California Senator Scott Wiener’s Senate Bill 357, is an example of legislation proposed with no consideration of its unintended consequences

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While it considers one group of victims, its shortsightedness overlooks another group of victims, also in need of protection.

The name given the bill itself is a grossly inaccurate description of the long-term effects of the legislation. While it is well-meaning, it overlooks the reality of the world we live in, a world where sex trafficking continues to be a plague on all societies. While I agree that concerns for police harassment of women/men in prostitution on public streets is a merited discussion, the implications of this bill and the permanent harm incurred among victims of human trafficking is far more devastating to both the victims and their families.

The bill will help “end discrimination against and violence toward sex workers, especially the most targeted communities — trans, Black, and Brown people,” The Senator offers support from some progressive groups and anecdotal evidence but offers absolutely no proof this will do as promised. We ask you to consider the long-term ramifications of removing the ability for law enforcement to control sex sales in public spaces. The legislation is a political effort to make its sponsor and the groups that support him feel they’ve protected those who need protection. But while this is done to benefit one group, it simultaneously diminishes the safeguards for another.

This act is a step down a slippery slope that we suspect will lead to further legislation to eliminate prosecution of women/men in prostitution. There are claims that this type of legislation removes trafficked victims’ fears of speaking to law enforcement. No prosecution for loitering means the police will not be feared. Instead, the police become someone to turn to for help in escaping from a pimp, or so the argument goes. This explanation is clearly a pipe dream, a complete misinterpretation of the nature of the crime and the people involved.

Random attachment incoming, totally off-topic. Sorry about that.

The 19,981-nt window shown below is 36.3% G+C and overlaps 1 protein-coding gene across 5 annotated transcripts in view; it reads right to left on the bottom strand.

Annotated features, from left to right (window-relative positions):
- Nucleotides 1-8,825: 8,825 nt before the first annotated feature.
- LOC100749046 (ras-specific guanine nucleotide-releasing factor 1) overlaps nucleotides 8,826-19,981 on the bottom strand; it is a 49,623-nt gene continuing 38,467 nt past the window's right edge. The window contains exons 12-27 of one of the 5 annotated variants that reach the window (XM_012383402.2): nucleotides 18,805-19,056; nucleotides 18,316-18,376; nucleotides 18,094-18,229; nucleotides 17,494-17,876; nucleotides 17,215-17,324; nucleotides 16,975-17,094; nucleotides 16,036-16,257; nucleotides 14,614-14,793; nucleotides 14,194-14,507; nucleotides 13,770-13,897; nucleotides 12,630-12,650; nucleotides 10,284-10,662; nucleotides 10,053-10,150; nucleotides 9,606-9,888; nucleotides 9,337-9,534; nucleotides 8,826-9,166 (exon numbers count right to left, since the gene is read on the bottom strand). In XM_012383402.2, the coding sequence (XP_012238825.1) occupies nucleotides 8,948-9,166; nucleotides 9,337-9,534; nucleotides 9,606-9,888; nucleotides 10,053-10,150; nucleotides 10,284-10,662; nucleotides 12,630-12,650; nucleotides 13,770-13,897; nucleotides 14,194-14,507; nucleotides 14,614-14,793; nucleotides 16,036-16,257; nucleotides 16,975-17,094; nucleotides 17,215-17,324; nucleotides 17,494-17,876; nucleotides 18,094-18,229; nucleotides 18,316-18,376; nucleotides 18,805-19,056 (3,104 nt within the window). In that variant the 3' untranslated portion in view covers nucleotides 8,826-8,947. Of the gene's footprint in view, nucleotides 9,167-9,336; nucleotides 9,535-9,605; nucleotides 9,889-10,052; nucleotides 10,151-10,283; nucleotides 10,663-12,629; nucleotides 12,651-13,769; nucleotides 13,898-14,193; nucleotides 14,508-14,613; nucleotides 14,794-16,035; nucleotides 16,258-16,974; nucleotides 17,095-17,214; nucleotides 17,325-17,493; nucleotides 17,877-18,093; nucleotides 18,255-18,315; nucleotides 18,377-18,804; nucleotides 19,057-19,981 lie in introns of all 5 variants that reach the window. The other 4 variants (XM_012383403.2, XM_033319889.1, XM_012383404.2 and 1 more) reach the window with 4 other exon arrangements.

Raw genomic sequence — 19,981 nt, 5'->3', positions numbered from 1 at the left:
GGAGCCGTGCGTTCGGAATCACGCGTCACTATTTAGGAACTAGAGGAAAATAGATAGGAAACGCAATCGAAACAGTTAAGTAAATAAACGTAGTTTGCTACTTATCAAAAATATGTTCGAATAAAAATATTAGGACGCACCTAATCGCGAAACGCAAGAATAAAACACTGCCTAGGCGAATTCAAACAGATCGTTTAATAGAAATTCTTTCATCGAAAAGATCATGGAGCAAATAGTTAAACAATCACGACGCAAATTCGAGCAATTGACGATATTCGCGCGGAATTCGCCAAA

The Bilateral Safety Corridor Coalition has fought for years to protect victims of all types of trafficking no matter who they might be. We can honestly say, check our record, see what we have done, see what we are doing. Our executive director, our board president, our entire board, oppose this legislation because it is based on only a partial picture of what is happening in our society.  Wiener says most of those harassed by the police are minorities. But the sad truth is minorities are often the primary source for slave labor, the root cause for this lies in the inequities in our society, not in police misconduct.

While Wiener and the supporters for this legislation speak loudly about how unfair the police are and how women/ men /in prostitution they represent are treated poorly, we ask who is speaking out for the victims of trafficking? Where is the legislation to increase funding for better educating the police about the treatment of sex workers and for more resources to pursue the real criminals?

We ask your help in stopping this legislation. History has shown that legislative efforts like banning abortion on moral grounds and prohibition of liquor can lead to unintended consequences. This legislation represents a law the People of California will come to regret.

 A study that is documented regarding sex workers and where the truth lies:
http://www.prostitutionresearch.com/pdf/Prostitutionin9Countries.pdf

Please consider our plea-
Bilateral Safety Corridor Coalition
Marisa Ugarte, Executive Director,
Anne Hoiberg, President
The Board of the BSCC